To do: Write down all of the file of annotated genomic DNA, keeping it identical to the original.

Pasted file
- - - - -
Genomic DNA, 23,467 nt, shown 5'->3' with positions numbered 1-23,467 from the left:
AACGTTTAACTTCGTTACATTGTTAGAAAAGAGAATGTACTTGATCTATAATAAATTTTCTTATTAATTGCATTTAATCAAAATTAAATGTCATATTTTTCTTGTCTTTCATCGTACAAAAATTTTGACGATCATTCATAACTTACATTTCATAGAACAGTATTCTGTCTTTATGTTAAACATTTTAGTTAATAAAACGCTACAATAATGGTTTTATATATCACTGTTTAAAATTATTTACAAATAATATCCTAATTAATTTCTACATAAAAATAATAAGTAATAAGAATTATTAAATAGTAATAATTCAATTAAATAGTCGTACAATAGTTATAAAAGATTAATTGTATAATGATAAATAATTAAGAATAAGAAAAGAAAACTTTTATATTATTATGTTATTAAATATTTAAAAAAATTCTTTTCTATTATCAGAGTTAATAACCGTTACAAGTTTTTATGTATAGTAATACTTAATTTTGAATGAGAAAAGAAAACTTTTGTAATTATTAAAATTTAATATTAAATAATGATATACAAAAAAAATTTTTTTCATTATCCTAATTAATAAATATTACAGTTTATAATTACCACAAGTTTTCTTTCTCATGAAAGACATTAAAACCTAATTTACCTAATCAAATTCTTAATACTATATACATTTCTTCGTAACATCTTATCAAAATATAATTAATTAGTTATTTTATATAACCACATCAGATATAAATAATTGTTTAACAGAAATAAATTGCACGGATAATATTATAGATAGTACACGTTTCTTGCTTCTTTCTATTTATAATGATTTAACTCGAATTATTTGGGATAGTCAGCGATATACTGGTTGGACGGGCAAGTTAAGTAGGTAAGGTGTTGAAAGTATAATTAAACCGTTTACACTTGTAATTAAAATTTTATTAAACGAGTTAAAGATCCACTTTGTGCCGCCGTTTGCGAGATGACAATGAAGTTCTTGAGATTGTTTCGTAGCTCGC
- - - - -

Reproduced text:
Genomic DNA, 23,467 nt, shown 5'->3' with positions numbered 1-23,467 from the left:
AACGTTTAACTTCGTTACATTGTTAGAAAAGAGAATGTACTTGATCTATAATAAATTTTCTTATTAATTGCATTTAATCAAAATTAAATGTCATATTTTTCTTGTCTTTCATCGTACAAAAATTTTGACGATCATTCATAACTTACATTTCATAGAACAGTATTCTGTCTTTATGTTAAACATTTTAGTTAATAAAACGCTACAATAATGGTTTTATATATCACTGTTTAAAATTATTTACAAATAATATCCTAATTAATTTCTACATAAAAATAATAAGTAATAAGAATTATTAAATAGTAATAATTCAATTAAATAGTCGTACAATAGTTATAAAAGATTAATTGTATAATGATAAATAATTAAGAATAAGAAAAGAAAACTTTTATATTATTATGTTATTAAATATTTAAAAAAATTCTTTTCTATTATCAGAGTTAATAACCGTTACAAGTTTTTATGTATAGTAATACTTAATTTTGAATGAGAAAAGAAAACTTTTGTAATTATTAAAATTTAATATTAAATAATGATATACAAAAAAAATTTTTTTCATTATCCTAATTAATAAATATTACAGTTTATAATTACCACAAGTTTTCTTTCTCATGAAAGACATTAAAACCTAATTTACCTAATCAAATTCTTAATACTATATACATTTCTTCGTAACATCTTATCAAAATATAATTAATTAGTTATTTTATATAACCACATCAGATATAAATAATTGTTTAACAGAAATAAATTGCACGGATAATATTATAGATAGTACACGTTTCTTGCTTCTTTCTATTTATAATGATTTAACTCGAATTATTTGGGATAGTCAGCGATATACTGGTTGGACGGGCAAGTTAAGTAGGTAAGGTGTTGAAAGTATAATTAAACCGTTTACACTTGTAATTAAAATTTTATTAAACGAGTTAAAGATCCACTTTGTGCCGCCGTTTGCGAGATGACAATGAAGTTCTTGAGATTGTTTCGTAGCTCGC